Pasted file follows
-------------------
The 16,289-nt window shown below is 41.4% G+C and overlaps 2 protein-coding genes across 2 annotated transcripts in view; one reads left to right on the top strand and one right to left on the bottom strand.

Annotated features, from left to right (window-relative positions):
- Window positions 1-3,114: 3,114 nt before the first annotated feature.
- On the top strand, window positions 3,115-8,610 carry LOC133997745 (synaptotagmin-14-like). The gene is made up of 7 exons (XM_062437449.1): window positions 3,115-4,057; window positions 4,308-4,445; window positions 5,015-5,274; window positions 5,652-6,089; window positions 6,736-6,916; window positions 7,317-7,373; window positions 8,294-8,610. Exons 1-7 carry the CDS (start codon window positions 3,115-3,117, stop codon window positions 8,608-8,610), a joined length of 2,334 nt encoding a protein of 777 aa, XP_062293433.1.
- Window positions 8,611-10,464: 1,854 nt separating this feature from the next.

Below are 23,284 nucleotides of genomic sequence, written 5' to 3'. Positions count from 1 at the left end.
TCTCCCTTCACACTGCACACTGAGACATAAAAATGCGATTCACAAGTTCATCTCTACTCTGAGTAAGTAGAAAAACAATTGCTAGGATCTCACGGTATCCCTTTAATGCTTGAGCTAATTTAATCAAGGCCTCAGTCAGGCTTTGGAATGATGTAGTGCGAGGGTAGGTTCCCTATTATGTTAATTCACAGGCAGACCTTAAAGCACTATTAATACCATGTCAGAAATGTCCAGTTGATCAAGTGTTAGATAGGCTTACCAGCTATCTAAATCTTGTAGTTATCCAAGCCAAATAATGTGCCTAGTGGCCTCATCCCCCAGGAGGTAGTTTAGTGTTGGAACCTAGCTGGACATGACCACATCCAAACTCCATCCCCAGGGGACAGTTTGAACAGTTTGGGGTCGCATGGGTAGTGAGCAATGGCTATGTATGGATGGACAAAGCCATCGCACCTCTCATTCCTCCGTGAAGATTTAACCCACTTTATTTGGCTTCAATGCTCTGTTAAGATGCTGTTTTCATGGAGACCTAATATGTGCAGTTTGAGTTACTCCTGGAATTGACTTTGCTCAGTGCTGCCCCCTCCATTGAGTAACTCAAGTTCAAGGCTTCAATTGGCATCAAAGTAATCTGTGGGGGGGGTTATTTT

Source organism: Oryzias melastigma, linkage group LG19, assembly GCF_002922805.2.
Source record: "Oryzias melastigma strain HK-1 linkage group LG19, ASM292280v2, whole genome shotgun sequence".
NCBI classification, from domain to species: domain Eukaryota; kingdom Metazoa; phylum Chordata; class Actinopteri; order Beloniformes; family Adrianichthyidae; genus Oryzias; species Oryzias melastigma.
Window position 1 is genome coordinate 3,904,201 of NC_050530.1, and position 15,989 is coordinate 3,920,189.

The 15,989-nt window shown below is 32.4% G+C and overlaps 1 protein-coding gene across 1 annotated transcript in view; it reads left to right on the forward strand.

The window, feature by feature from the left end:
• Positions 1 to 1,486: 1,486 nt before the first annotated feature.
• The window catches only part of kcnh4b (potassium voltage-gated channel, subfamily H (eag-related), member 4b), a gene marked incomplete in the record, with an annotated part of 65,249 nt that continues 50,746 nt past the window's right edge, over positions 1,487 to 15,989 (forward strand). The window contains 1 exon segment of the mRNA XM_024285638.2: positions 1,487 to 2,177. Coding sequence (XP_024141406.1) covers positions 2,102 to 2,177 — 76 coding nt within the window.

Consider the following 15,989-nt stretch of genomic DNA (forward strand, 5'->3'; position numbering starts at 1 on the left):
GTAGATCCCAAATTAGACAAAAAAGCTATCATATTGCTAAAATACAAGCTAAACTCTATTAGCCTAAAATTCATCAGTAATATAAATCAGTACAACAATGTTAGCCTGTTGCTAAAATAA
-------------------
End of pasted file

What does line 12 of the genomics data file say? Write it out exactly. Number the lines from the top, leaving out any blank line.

The 15,989-nt window shown below is 32.4% G+C and overlaps 1 protein-coding gene across 1 annotated transcript in view; it reads left to right on the forward strand.